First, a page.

"In 20 years, they can tell it to their therapist."
That's a line parents hear — and say — a lot.
Most of us somewhat jokingly, somewhat earnestly believe that our kids are keeping track of all the little things we've said and done wrong and will someday divulge these while free-associating on a couch. If only we could be raising our kids with the expert wisdom of the real child experts: psychologists.
Well, a new book should make us all breathe a little easier. "Great Psychologists as Parents," by David Cohen, looks at 10 towering shrinks and child development experts, from Sigmund Freud to Dr. Spock, and finds that their track record is ... mixed. In fact, the British Cohen told me in a phone interview, the shrinks' odds of raising happy, well-adjusted offspring were "not very different" from the rest of ours.
Which makes me feel kind of good.
Not that I want any child to suffer a rotten upbringing! I just like knowing that there isn't necessarily a cheat sheet the experts get that the rest of us don't. And I say this as someone sometimes described as a parenting expert myself because I write the blog Free-Range Kids. (I always say I'm not an expert on how to parent; I'm an expert on how we got so afraid for our kids.)
So anyway, how did Freud fare as a papa?
He was very close with his daughter Anna — "perhaps too close," writes Cohen. He actually analyzed her. And seeing as Freudian analysis deals a lot with childhood sexuality, you have to assume this was awkward at best. These days, there's no way a father could ethically analyze his own child. But back then, it was all new — Freud basically founded the field — so you can't hold it against him. And anyway, Anna followed right in her dad's footsteps and became another distinguished psychoanalyst.
The same dynamics were not to be found in the Klein family. Melanie Klein was a student of Freud's who became famous for her work on play therapy — the idea that children express their fears and frustrations through play.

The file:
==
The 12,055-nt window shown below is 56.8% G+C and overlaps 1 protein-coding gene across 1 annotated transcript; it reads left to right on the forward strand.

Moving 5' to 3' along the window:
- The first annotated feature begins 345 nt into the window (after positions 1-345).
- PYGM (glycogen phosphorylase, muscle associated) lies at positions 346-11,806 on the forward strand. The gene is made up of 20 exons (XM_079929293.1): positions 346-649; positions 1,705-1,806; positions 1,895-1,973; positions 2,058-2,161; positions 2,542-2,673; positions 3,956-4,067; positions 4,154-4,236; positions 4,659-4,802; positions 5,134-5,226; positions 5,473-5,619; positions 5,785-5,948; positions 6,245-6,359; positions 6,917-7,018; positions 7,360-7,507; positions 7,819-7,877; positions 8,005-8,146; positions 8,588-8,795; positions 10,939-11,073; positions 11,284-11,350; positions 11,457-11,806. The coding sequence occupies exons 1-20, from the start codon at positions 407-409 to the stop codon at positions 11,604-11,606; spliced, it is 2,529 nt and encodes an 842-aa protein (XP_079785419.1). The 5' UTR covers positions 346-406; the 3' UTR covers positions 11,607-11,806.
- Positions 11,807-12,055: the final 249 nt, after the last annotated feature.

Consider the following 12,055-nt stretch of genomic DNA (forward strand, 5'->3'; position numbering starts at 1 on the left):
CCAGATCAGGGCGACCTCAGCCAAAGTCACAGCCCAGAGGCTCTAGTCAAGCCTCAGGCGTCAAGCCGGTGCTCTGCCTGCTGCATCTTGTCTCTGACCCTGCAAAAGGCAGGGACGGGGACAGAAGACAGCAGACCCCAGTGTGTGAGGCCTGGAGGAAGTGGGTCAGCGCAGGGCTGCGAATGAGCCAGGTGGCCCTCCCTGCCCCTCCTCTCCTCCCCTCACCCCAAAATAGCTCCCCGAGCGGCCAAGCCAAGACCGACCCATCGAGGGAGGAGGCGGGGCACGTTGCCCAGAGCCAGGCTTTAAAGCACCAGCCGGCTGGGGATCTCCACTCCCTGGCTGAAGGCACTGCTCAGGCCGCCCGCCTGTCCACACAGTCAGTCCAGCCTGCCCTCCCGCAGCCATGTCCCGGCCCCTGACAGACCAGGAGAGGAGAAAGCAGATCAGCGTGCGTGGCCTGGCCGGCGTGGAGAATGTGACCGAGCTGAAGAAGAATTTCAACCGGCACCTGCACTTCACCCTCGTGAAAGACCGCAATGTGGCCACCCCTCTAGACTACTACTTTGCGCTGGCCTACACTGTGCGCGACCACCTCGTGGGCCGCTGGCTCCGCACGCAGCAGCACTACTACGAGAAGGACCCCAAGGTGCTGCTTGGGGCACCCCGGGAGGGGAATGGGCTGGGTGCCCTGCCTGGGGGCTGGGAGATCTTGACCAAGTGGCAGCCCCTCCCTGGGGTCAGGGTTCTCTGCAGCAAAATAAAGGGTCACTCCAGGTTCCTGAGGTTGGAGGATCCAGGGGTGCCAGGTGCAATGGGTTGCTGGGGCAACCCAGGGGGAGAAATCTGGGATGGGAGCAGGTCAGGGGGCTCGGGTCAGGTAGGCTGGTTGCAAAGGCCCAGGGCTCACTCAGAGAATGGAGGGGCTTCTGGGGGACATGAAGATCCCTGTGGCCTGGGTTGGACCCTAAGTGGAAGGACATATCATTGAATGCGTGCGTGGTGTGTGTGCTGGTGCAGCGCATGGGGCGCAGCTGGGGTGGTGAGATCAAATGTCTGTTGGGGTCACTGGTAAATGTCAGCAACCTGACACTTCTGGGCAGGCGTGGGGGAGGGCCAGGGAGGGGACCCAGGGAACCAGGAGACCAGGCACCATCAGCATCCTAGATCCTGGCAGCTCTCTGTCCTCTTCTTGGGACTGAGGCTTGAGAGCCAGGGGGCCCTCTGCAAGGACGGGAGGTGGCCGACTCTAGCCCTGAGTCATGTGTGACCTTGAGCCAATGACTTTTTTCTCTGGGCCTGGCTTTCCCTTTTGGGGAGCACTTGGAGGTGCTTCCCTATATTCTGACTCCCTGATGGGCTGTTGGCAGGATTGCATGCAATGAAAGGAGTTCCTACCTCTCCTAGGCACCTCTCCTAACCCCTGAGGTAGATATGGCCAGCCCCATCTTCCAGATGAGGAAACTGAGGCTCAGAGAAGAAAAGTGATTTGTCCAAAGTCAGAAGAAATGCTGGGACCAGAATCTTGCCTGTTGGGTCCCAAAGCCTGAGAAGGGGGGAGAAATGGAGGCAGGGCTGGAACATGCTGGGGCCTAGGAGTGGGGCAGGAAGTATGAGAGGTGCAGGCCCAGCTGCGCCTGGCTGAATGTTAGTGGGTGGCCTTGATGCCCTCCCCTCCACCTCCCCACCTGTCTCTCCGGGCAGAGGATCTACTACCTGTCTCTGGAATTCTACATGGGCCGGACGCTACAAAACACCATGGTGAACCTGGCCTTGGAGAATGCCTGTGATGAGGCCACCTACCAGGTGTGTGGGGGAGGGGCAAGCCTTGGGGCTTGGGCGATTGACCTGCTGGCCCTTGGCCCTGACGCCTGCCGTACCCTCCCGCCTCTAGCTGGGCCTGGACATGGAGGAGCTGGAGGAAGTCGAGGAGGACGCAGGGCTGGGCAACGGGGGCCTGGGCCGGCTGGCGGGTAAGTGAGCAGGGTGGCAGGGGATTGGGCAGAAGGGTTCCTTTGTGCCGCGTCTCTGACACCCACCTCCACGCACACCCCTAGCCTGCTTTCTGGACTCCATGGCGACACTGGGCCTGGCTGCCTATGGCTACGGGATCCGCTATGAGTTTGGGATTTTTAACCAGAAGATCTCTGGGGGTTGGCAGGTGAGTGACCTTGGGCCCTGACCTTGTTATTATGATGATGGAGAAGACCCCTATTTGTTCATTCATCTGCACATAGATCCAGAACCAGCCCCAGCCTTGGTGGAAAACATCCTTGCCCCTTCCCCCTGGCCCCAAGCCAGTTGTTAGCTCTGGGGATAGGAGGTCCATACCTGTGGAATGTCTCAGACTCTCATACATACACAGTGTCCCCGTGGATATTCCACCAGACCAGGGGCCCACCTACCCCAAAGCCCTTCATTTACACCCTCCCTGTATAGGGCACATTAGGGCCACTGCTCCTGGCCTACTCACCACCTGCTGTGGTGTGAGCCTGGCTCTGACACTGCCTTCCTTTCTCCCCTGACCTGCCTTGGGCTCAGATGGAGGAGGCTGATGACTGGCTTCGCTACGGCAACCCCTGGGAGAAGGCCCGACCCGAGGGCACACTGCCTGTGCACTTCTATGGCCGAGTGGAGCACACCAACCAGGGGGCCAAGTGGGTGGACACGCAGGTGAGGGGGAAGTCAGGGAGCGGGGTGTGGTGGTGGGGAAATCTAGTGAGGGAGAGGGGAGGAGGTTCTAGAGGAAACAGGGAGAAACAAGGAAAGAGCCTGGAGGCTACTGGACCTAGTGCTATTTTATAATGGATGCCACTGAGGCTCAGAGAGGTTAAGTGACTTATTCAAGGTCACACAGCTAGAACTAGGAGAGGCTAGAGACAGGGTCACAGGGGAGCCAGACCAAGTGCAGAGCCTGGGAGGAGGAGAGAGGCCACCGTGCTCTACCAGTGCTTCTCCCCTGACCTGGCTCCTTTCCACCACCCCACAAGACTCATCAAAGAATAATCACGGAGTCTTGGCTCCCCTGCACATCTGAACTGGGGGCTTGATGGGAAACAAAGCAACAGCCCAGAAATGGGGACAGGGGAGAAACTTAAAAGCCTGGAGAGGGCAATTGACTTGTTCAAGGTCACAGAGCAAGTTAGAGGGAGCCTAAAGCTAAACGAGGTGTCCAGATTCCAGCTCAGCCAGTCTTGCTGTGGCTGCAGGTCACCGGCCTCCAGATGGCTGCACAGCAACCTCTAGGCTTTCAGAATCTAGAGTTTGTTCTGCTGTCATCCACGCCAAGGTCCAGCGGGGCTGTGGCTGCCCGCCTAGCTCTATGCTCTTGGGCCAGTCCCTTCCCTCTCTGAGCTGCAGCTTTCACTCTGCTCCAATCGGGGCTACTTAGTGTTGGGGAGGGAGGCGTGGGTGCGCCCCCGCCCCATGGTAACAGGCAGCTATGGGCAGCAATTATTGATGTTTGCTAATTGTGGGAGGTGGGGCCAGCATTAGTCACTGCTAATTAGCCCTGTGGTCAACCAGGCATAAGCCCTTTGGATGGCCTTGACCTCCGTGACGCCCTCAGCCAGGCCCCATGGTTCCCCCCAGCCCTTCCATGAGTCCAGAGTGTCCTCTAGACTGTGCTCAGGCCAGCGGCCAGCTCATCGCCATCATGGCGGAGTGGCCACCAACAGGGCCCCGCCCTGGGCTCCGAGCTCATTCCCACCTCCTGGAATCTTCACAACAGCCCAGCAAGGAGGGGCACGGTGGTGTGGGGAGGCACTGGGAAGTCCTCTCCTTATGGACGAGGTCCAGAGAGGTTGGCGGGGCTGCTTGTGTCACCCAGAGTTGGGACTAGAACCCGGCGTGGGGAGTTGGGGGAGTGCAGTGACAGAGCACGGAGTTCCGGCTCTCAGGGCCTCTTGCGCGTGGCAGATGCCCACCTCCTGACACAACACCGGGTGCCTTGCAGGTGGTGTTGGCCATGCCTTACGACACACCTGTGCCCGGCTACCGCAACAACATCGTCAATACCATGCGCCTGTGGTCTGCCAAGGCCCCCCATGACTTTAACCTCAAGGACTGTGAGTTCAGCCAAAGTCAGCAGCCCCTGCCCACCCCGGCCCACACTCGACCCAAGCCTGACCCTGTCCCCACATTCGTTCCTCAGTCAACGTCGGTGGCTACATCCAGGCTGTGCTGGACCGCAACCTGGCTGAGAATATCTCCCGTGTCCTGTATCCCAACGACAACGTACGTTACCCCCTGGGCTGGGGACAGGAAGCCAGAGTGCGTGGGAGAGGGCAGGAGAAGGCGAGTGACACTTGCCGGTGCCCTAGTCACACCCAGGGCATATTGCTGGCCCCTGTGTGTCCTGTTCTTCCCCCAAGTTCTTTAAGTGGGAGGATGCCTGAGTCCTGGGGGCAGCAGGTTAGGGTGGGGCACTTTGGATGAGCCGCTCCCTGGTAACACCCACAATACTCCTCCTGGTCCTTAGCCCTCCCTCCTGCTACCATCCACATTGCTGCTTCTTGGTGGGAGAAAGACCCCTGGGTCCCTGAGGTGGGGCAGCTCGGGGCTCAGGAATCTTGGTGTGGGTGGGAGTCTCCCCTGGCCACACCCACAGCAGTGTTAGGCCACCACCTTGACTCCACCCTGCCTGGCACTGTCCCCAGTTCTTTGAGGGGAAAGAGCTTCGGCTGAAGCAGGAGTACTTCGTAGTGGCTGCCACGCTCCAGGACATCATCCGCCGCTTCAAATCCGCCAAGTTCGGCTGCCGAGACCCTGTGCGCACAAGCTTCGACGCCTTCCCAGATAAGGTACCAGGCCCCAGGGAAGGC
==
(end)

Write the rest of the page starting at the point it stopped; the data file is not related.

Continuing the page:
Klein's daughter also went into the family business, which meant that sometimes mother and daughter were at the same psychoanalytic conferences, where they'd be shrieking at each other. "It was a soap opera," Cohen says. Then came 20 years when they didn't speak to each other at all. When the mom died, daughter Melitta not only refused to go to her funeral but also wore special red shoes to celebrate.
So let's put that family relationship on the "not so great" side.
Same with the family of John B. Watson. He was one of the first scientific psychologists, as well as one of the founders of modern advertising. (He took his insights and went to work for J. Walter Thompson.) Watson wrote a book on the psychological care of the infant, which was hugely influential in the first half of the 20th century. Yet he was a harsh disciplinarian who only shook hands with his kids. Moreover, says Cohen, "he accused American mothers of hugging their children and making them homosexual" — a good reminder that accepted truths in one generation do not always survive into the next.
Nor do parenting books. When Benjamin Spock's "Common Sense Book of Baby and Child Care" came out in 1946, it quickly supplanted Watson's as the most popular parenting guide around. That's in part because it sounded so much gentler — even though Dr. Spock, too, was a "quite severe father." Whether or not he practiced what he preached, Spock's book famously begins: "Trust yourself. You know more than you think you do."
Maybe he should have added, "And we don't really know what we're doing, either."